So before you go away on vacation this summer, pack up the suitcase or the car, purchase a ticket for destinations unknown, or even before you go out the front door this morning, ask yourself. Will I be a tourist or a pilgrim today?  How you answer just may change your life and this world in all your travels, around the corner and around the globe.
Let’s all be pilgrims.

Monday, June 4, 2012

Graduates--What's Next?

Next (adjective) 1. immediately following in time, order, or importance.
 --Random House Dictionary

            “What’s next?” It’s graduation season as millions of young women and men celebrate the end of one part of their young lives. The end…of high school, trade school, college, graduate school.  It is absolutely a time for joy at accomplishing the goal of finally acquiring an education, a degree, just getting to the finish line.  YOU DID IT!  I’m a softy and so I cannot watch a graduation ceremony without getting teary, moved by the truth that these young souls now stand on the edge of so much possibility, so much potential.  It is always an exciting time to be a new graduate.
            And yet it’s tempting for “elders” like me to romanticize those days following graduation. It’s been almost 25 years since I picked up my grad school diploma and I’d like to remember that I strode into my future with confidence and a clear direction to the place called “the rest of my life” but the truth? I was anxious, nervous, and unsure about just what was “next”.  Post graduation so many well meaning folks badgering me with just one question: “So John, just what are you going to do with the rest of your life? What’s next?” 
            What was to come “next”?  What I was supposed to do “next”?  Whom I was supposed to become “next” in my unfolding human life?  “Next”—the place we all have yet to arrive. The story not quite written to its completion.  Tomorrow, the future, or in the words of William Shakespeare’s character Hamlet, “the undiscovered country.”  What is “next” and just how are we humans supposed to figure that out?
            As a person of faith the one piece of advice I’d offer 2012 graduates is this. Trust that the God who created you has also planted within you a unique gift, a passion, a talent, a call, a vocation, work, one “thing” wholly your own, exactly what you are supposed to do next and who you are made to be next.  So now your job post classroom, and for the rest of your life in fact, is to figure out just what that “work” is and when you do find it (and you will) dive right into it with all your heart, soul and mind.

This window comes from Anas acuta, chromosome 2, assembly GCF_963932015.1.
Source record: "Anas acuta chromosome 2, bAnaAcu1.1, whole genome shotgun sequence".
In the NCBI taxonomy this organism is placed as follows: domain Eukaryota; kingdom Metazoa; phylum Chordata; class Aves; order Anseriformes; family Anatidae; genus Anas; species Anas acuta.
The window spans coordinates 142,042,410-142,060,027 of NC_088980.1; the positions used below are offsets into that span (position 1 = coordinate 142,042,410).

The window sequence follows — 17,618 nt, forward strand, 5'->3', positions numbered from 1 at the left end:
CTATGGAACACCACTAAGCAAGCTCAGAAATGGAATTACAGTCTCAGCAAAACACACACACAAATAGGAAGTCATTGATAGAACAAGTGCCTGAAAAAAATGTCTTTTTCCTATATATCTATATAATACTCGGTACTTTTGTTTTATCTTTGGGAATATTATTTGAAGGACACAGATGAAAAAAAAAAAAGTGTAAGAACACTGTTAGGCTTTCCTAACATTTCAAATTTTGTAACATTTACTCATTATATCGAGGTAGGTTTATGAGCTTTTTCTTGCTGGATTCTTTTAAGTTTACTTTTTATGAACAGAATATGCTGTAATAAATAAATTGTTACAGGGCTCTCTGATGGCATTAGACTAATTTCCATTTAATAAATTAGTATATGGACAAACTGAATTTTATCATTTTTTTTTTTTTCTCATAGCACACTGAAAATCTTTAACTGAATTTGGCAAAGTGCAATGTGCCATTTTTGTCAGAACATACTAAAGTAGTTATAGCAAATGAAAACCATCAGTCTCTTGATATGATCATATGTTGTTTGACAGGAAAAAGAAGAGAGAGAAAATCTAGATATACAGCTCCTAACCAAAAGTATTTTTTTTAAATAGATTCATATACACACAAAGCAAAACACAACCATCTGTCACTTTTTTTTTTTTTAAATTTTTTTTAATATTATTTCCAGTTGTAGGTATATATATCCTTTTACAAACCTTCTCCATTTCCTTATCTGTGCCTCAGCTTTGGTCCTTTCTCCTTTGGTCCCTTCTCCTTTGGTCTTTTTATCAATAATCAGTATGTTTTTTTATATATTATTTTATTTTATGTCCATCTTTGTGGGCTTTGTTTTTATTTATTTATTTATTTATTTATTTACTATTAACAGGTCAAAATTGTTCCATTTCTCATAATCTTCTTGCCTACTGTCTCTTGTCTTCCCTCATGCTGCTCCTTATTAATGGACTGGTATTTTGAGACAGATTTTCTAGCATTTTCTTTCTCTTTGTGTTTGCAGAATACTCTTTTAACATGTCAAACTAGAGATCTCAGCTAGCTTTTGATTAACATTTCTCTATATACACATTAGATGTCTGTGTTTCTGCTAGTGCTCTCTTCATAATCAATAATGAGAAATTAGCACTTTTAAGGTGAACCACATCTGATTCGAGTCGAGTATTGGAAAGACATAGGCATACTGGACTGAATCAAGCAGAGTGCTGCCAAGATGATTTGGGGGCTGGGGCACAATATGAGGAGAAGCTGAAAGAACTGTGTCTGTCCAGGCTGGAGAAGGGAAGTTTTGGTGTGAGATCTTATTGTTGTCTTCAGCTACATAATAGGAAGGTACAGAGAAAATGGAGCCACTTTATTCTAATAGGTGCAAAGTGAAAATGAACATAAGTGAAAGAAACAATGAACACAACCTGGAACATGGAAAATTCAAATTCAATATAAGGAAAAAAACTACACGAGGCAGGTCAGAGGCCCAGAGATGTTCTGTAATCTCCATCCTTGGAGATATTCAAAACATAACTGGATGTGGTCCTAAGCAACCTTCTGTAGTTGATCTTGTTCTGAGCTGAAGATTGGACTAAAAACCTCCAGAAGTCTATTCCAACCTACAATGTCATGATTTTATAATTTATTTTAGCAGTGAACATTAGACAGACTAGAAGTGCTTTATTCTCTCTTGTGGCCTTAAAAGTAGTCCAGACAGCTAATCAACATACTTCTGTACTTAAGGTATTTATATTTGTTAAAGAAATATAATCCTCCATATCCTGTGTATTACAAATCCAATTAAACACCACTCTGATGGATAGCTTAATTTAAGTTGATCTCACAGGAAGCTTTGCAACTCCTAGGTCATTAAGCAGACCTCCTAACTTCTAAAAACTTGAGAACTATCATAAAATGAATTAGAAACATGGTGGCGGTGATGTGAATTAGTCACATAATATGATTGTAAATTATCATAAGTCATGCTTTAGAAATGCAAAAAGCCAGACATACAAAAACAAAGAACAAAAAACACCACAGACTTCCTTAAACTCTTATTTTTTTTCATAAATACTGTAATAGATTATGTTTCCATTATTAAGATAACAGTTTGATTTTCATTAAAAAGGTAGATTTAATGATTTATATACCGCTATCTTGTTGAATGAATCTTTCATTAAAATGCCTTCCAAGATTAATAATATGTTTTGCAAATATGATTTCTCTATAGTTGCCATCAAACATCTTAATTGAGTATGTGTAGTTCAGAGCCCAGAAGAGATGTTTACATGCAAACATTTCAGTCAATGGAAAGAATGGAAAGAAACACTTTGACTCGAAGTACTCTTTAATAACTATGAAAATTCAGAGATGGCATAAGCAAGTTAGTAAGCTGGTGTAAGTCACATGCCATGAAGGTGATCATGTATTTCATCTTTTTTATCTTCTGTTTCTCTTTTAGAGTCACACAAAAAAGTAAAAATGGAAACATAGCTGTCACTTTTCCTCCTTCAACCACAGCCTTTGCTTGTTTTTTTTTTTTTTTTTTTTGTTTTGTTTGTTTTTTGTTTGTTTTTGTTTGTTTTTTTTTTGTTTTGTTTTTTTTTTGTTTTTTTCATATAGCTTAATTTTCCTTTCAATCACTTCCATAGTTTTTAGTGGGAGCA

Yes, this task is so much easier said than done. I’m blessed in my life to know and love many twenty something folks.  I see that often the hardest challenge they face is to figure out just what their “one thing” is, their “next”.  But the gift of a life given to us by God is also a challenge: to grow up and into our one of a kind “next” and to take responsibility for that journey of self-discovery alone.    
              Parents cannot do this for us, tell us whom we are made to be, not peers or spouses, teachers or coaches or any one else either.  It is up to us finally.  But here’s a hint.  You’ll know “it” when you discover “it”.  As the writer Fredrick Buechner said: “Vocation happens when our deep gladness meets the world’s deep need.”  And when that serendipitous transformation occurs, when we find or stumble upon or embrace our life’s vocation, it is really a miracle, simply amazing.  “So this is why I was put on this earth!”
            What’s next? We may be made by God for a specific job or a career, some lifelong profession which dovetails perfectly with what we love to do.  Some of us were just made to be a doctor or an engineer or a carpenter or minister or an auto mechanic or a teacher.  It may be a hobby or an after work pursuit, life on the weekends and at night writing a novel, acting on stage, singing with passion, playing a sport and pushing our bodies to the limit. For some a life’s work is about being a great Mom or amazing Dad: some of us are made to build a family and make a home with care and love.   
            God knows what’s next and now it is up to every human being to answer this question too for the rest of life.  To discern what it is that makes our hearts soar, our minds stretch, our lives meaningful, and our spirits flourish and then to make it all our own.  To do what God made us to do. 
            What’s next?  The answer awaits.